Linder Revisited: Trade and Development in the Spanish Economy
Carmen Fillat-Castejon () and
Jose Ma Serrano-sanz
Authors registered in the RePEc Author Service: José M. Serrano Sanz ()
International Review of Applied Economics, 2004, vol. 18, issue 3, 323-348
The literature has tended to treat Linder's hypothesis with excessive simplicity given the absence of any formalization for this intuitive theory on trade potential in manufacturers, closely related to the intra-industry trade paradigm. Against this background, in this paper we first propose a complete empirical model of bilateral trade containing all the determinants suggested by Linder, with special emphasis being placed on non-homothetic preferences, national income distribution, international economic convergence and geographic distance. We then test the model in an appropriate case, namely that of Spain during the period of its economic transition running from approximately 1959 to 1986. This period was characterized by increasing openness and structural change, as well as by convergence until that country's integration into the then European Economic Community. The results confirm the importance of the characteristics of internal demand, essentially of income distribution and non-homothetic preferences. We find that trade horizons delimited by bilateral proximity in development and geographical distance, together with multilateral convergence in economic development are the main indicators for selecting trade partners as markets and suppliers, thereby reinforcing the idea that foreign markets can be considered as an extension of the national market.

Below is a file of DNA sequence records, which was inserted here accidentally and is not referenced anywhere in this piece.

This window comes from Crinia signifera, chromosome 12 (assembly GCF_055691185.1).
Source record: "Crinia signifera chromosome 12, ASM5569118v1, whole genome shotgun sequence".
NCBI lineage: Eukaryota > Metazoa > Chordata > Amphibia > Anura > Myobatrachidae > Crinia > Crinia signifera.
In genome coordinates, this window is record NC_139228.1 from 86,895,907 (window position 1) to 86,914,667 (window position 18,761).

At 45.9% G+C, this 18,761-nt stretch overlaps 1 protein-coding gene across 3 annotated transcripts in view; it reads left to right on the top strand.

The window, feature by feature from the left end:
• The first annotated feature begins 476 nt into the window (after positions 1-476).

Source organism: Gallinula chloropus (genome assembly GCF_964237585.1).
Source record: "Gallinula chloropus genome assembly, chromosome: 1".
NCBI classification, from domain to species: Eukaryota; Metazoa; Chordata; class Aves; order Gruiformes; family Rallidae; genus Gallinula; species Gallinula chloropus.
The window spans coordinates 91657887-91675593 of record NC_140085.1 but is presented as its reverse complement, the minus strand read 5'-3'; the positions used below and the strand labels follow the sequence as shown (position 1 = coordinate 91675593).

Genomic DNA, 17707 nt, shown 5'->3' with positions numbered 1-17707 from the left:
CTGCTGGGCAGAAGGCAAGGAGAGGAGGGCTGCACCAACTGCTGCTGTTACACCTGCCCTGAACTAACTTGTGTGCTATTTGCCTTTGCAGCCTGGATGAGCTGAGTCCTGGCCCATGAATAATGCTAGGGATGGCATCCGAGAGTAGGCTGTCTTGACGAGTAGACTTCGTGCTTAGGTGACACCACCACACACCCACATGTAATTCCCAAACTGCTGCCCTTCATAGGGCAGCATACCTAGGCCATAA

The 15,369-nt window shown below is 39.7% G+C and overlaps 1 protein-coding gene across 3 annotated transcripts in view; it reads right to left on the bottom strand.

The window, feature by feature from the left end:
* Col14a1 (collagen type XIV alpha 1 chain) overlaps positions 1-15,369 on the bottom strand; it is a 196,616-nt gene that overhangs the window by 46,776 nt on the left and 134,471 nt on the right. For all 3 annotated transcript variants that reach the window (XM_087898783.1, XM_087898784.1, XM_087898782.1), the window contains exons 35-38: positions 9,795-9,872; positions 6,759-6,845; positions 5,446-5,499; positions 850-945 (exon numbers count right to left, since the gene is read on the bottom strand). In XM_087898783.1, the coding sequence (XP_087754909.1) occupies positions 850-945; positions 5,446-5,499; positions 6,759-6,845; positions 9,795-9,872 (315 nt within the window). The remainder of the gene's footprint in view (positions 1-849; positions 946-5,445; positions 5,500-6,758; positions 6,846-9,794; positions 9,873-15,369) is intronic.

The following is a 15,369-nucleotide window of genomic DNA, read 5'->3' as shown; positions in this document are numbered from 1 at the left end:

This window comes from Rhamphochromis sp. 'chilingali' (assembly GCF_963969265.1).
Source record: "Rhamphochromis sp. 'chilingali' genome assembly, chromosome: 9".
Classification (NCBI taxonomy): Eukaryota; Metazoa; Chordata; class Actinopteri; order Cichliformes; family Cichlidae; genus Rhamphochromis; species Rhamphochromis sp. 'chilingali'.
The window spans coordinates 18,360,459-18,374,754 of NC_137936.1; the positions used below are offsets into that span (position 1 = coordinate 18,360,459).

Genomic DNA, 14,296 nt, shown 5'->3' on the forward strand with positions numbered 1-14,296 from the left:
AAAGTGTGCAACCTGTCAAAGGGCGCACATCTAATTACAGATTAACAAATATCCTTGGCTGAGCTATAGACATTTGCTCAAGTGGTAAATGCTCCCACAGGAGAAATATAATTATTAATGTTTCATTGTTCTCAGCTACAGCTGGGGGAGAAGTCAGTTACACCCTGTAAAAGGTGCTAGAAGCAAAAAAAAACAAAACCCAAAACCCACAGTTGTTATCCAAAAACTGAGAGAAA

Keywords: Economic development; international trade; demand; economic convergence (search for similar items in EconPapers)
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Persistent link: https://EconPapers.repec.org/RePEc:taf:irapec:v:18:y:2004:i:3:p:323-348
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